After another lengthy absence I've decided that the New Year is the perfect time to get back into blogging! More importantly, I think its time to get back to blogging about what really inspires me! I started Here We Go Louby Lou as a place that I could give voice to my passionate ramblings about art, but somewhere along the way I was distracted by other things...mainly clothes and make up! So as of now, while there might still be the occasional musing on my latest MAC lipstick or Topshop purchase, Here We Go Louby Lou is definitely going to be more about art!
To kick things off I thought I'd start the New Year and new look Here We Go Louby Lou with a review of the most recent exhibition I visited, 'Great British Faces' at the Sunderland Museum and Winter Gardens.
|Sir Ian McKellen (1939-) by Clive Smith (1967-) National Portrait Gallery, London|
Comprised of works loaned from the National Portrait Gallery, 'Great British Faces' features portraits of some of the country's "cultural and humanitarian icons" including thespians Dame Helen Mirren and Sir Ian McKellen, fashion designer Sir Paul Smith and humanitarian Camila Batmanghelidjh.
|Dame Helen Mirren (1945-) by Ishbel Myerscough (1968-) National Portrait Gallery, London|
This a very small exhibition, only nine works in total, all tucked away along one side of a gallery also displaying the city's collection of works by L.S. Lowry, as well as couple of lovely studies by Pre-Raphaelite hero Dante Gabriel Rossetti. Its so well hidden that despite a poster pointing me to the second floor, it took me a minute to find 'Great British Faces' and I have to admit to being a bit disappointed when I did! Only nine works?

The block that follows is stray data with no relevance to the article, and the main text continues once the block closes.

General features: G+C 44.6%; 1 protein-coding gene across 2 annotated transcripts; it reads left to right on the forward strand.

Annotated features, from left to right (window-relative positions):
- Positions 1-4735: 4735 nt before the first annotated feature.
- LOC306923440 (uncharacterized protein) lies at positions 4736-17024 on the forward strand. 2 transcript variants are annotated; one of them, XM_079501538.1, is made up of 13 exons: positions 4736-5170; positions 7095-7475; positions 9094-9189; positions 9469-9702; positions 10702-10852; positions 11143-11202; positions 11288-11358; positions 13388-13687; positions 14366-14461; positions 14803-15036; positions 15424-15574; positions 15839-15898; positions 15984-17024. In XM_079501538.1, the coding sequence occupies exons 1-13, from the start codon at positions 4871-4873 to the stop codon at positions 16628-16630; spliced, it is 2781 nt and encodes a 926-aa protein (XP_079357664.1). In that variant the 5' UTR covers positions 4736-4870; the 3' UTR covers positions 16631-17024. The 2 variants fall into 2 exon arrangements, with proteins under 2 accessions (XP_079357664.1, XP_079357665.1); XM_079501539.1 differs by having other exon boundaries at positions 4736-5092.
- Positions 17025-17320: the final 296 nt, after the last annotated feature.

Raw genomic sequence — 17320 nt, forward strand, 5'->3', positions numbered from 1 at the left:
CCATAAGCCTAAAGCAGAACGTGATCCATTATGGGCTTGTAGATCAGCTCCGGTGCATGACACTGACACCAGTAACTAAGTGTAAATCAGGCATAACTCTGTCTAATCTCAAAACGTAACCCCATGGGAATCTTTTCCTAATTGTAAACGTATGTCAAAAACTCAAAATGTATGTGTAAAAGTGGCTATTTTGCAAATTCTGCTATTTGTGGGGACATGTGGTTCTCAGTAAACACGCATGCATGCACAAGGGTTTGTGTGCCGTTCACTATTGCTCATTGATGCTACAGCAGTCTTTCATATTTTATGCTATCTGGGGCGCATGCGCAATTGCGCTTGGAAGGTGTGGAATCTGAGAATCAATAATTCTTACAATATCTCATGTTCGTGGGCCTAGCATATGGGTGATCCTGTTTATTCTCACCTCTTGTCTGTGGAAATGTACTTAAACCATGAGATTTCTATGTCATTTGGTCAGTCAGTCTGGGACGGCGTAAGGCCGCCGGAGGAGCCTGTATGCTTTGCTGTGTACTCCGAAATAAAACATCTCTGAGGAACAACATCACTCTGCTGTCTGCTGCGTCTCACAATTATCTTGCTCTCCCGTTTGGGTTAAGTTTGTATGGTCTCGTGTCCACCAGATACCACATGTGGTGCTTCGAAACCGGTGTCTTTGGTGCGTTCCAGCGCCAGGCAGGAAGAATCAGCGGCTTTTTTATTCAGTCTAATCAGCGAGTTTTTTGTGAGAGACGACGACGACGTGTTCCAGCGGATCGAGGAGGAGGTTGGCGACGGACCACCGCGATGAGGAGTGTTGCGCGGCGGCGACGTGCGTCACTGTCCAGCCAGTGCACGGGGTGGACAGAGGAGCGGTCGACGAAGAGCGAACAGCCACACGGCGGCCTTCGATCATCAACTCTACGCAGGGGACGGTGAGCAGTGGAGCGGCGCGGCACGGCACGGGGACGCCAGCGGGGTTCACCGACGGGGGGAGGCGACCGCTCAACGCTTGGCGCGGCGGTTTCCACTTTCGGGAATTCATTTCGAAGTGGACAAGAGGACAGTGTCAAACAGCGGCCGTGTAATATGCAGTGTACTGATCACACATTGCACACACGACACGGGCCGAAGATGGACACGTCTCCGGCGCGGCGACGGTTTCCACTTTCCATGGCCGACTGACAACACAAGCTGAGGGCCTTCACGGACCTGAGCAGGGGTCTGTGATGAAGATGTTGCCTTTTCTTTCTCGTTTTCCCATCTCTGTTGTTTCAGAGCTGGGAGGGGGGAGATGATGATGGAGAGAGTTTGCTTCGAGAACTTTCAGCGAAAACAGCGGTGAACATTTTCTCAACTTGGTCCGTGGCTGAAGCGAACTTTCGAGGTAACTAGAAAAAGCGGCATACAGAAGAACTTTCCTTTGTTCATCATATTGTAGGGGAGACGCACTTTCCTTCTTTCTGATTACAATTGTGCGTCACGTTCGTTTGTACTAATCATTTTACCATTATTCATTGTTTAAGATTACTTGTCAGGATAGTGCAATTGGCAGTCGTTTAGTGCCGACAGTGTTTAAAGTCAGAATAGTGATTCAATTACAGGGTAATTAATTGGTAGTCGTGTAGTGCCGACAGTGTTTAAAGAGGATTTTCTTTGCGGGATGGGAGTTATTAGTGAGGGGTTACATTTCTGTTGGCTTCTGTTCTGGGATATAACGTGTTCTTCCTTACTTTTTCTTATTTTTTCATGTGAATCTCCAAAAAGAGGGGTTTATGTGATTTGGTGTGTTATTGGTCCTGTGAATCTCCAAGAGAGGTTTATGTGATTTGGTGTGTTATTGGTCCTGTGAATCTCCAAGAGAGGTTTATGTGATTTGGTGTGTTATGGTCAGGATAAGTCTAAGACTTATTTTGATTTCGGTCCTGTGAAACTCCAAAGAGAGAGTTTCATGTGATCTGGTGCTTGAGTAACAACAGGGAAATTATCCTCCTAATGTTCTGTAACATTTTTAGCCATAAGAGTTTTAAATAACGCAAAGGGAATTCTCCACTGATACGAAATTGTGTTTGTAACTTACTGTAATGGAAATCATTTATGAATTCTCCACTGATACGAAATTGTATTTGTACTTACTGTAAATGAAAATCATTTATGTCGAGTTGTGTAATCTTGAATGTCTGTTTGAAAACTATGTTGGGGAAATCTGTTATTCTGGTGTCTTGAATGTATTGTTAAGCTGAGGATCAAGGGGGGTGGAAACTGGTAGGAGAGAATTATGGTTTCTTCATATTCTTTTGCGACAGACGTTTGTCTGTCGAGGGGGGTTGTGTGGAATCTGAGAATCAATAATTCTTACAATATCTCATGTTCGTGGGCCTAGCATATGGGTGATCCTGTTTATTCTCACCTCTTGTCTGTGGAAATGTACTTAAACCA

|Sir Paul Brierley Smith (1946-) by James Lloyd (1971-) National Portrait Gallery, London|
However my disappointment was short-lived. This exhibition might be small but its perfectly formed! The works on display were all commissioned by the National Portrait Gallery as part of the BP Portrait Award and were created by BP Portrait Award winning artists. As such, they're all (with perhaps one exception, in my opinion) wonderful examples of contemporary portraiture.
|Camilla Batmanghelidjh (1963-) by Dean Marsh (1968-) National Portrait Gallery, London|
The exhibition offers the viewer a fantastic cross-section of portraiture practice over the last twenty years, from the Hyper-Realism of Paul Emsley to the paintely daubings of Catherine Goodman. My personal favourite was Dean Marsh's glorious depiction of Psychotherapist and humanitarian Camila Batmanghelidjh (above). I love the folds of her elaborate silk gown and the delicate depiction of her hands and fingernails. Who said painting was dead?!
Sunderland Museum and Winter Garden say that "Great British Faces is a snapshot of modern Britain, and represents the diversity, creativity and vision of those people who have shaped the cultural and civil landscape of the world in which we live." I say that while that may be true (it's a very small snapshot) 'Great British Faces' is a gorgeous introduction to contemporary British portraiture and we're lucky to have it here in the North East...even if it does take a while to find it!
'Great British Faces' is showing at Sunderland Museum and Winter Gardens until 9th March 2013. Admission free!
On a side note - on Monday 21st January 2013, Sunderland Museums withdrew from Tyne and Wear Archives and Museums (TWAM) and from April this year will be managed by the new Sunderland Museum and Heritage Service. While I don't know the details of the loans agreement between TWAM and the National Portrait Gallery, lets hope that a similar arrangement can be brokered with the new management or 'Great British Faces' could be the last NPG exhibition we see in Sunderland!